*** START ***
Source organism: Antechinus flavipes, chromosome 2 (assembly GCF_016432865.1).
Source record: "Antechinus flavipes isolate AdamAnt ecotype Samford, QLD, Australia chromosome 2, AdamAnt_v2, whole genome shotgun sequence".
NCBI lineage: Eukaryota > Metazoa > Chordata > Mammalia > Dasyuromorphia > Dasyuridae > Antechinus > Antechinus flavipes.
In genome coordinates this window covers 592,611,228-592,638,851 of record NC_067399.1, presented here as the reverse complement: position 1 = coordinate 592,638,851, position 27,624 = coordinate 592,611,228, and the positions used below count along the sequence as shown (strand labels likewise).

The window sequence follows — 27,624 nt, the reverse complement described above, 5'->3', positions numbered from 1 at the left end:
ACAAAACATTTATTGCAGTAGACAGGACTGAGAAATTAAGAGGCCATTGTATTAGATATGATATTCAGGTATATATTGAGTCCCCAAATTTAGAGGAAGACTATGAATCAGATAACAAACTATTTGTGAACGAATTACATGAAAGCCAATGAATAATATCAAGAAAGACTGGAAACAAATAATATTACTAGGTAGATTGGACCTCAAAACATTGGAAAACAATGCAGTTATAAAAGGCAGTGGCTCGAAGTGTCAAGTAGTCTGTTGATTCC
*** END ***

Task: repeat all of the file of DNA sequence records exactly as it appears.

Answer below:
Source organism: Antechinus flavipes, chromosome 2 (assembly GCF_016432865.1).
Source record: "Antechinus flavipes isolate AdamAnt ecotype Samford, QLD, Australia chromosome 2, AdamAnt_v2, whole genome shotgun sequence".
NCBI lineage: Eukaryota > Metazoa > Chordata > Mammalia > Dasyuromorphia > Dasyuridae > Antechinus > Antechinus flavipes.
In genome coordinates this window covers 592,611,228-592,638,851 of record NC_067399.1, presented here as the reverse complement: position 1 = coordinate 592,638,851, position 27,624 = coordinate 592,611,228, and the positions used below count along the sequence as shown (strand labels likewise).

The window sequence follows — 27,624 nt, the reverse complement described above, 5'->3', positions numbered from 1 at the left end:
ACAAAACATTTATTGCAGTAGACAGGACTGAGAAATTAAGAGGCCATTGTATTAGATATGATATTCAGGTATATATTGAGTCCCCAAATTTAGAGGAAGACTATGAATCAGATAACAAACTATTTGTGAACGAATTACATGAAAGCCAATGAATAATATCAAGAAAGACTGGAAACAAATAATATTACTAGGTAGATTGGACCTCAAAACATTGGAAAACAATGCAGTTATAAAAGGCAGTGGCTCGAAGTGTCAAGTAGTCTGTTGATTCC